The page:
Ms O'CONNOR (Clark - Leader of the Greens) - Mr Deputy Speaker, we have tried all day to get a straight answer out of the minister. We tried twice in question time, we tried during an urgency motion debate and, as I understand it, journalists at Mr Jaensch's press conference today also tried to get some straight answers out of the minister.
What Mr Jaensch did this morning in question time was avoid answering the question and pretend he did not know which specific allegations we were raising. I will go back briefly to the question that was asked without too much detail. The first question related to an historical rape allegation first raised with Ashley management in January 2020 and where the employee in question, the alleged potential child rapist, was not removed from AYDC as a staff member until November 2020. That is serious.
The minister pretended he did not know which circumstance we were talking about and it raises the question: how many alleged historical rapes were reported in January 2020 which led to an employee being stood down last November? There is only one. It is the same one we raised with the minister in budget Estimates last year.
We are accustomed in this place to hearing slippery language from government ministers. We have seen Mr Jaensch walk up to the lectern in this place and knowingly tell an untruth about a plan to make it easier to evict tenants through amendments to the Residential Tenancy Act. This minister has form. He pretended not to know which allegation I was talking about. Then he pretended again not to know about an incident at Ashley Youth Detention Centre reported in August 2019, which has become known, tragically, as the coke bottle incident. They are two specific allegations with two specific dates attached to them and we have this minister getting up to the lectern and pretending he does not know what the Greens are talking about.
Then at the media conference today he said in answer to a journalist's question:
Ms O'Connor made reference to certain incidents and time frames. It's very important we understand which actual cases and join those dots so we know which actual she's talking about.
The minister knew exactly which cases I was talking about and if he did not, he should not be administering his portfolio.
He also said, 'All of those cases, I am advised, were reported to police'. So from December last year in a statement to ABC we have a Tasmania Police spokeswoman confirming that, 'The force has not received a formal complaint related to any of the three staff members', and again today a statement from Tasmania Police media and communications says:
Tasmania Police has not received a formal complaint. However, we actively seek to engage with potential victims to formalise complaints. Tasmania Police encourages any victim or witness of criminal activity to make a formal report to police who will assess the information and progress the matter appropriately.
Mr Deputy Speaker, we are talking about some of the most vulnerable, damaged, traumatised children and young people in Tasmania. Because of the way the youth justice system works they are put into Ashley Youth Detention Centre, often on remand, and those kids are being brutalised. There has been a culture of cover-up at AYDC and the minister just reinforced it today. We got a series of generalities about it being common practice to refer matters to Tasmania Police. Were those matters referred to Tasmania Police? Not according to Tasmania Police as far as we can tell. So we had misrepresentation or playing dumb over the alleged events we brought to the minister's attention this morning and to the media in the lunch break from the minister.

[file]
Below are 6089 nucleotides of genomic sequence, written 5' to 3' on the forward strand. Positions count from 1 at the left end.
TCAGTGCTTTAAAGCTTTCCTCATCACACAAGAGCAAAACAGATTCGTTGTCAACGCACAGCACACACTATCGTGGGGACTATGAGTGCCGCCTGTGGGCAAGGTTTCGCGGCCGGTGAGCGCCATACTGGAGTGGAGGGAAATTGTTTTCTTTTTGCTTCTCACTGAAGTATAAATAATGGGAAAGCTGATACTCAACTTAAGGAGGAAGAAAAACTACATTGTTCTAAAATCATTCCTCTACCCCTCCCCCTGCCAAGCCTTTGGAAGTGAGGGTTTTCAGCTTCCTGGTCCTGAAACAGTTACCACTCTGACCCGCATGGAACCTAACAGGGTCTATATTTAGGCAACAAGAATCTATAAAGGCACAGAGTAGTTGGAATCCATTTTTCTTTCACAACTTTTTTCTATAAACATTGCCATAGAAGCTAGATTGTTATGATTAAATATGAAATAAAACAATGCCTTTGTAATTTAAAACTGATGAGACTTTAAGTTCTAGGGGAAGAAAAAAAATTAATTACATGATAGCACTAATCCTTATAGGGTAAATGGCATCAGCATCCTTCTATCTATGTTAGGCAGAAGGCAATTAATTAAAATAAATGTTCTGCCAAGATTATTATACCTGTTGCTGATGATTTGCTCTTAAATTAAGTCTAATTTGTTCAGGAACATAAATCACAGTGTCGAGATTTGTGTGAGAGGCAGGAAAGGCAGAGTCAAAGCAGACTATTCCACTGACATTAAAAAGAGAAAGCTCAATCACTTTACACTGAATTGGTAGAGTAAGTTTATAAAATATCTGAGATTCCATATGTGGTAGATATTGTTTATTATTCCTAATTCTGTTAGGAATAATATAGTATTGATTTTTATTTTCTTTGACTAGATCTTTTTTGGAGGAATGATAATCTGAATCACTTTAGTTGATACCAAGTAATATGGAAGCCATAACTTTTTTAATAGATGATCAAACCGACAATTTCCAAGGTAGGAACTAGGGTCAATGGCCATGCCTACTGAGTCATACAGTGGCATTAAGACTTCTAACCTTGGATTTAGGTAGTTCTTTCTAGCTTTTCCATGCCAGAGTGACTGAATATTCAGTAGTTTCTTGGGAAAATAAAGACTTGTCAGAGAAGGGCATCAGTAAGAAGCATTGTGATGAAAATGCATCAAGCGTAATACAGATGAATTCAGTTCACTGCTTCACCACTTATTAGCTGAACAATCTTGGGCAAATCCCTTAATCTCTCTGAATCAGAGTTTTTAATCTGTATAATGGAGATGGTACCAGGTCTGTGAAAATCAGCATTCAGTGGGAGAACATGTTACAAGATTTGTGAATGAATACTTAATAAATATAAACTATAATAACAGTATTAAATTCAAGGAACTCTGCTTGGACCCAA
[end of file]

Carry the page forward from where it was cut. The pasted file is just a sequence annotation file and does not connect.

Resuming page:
Then we had misrepresenting the experts who pulled together the Noetic report into options for AYDC, where the minister pretended that there was any support at all for the refurbishment of Ashley. There were four recommendations made and the fourth and most strongly supported recommendation was for AYDC to be closed, for two therapeutic facilities to be established which would deliver much better outcomes to young people who go into AYDC, because as we know, about three-quarters of them either end up back in Ashley or in Risdon Prison. So we had misleading, at best, about that independent report from 2016.
Then we had the minister come in here and say that all those kids at Ashley have care plans. In March this year we had the report from the Inspection of Youth Custodial Services in Tasmania 2019 and the Ombudsman, who is the Youth Custodial Inspector for the purposes of this statutory requirement, said:
Discussions with staff indicate that the records of young people are current, confidential and accessible to relevant staff.
Having said this, the inspection audited a number of folders that had been created for new residents and the random sample reviewed were all empty folders. That is, there were no current assessments or plans in any of these resident files.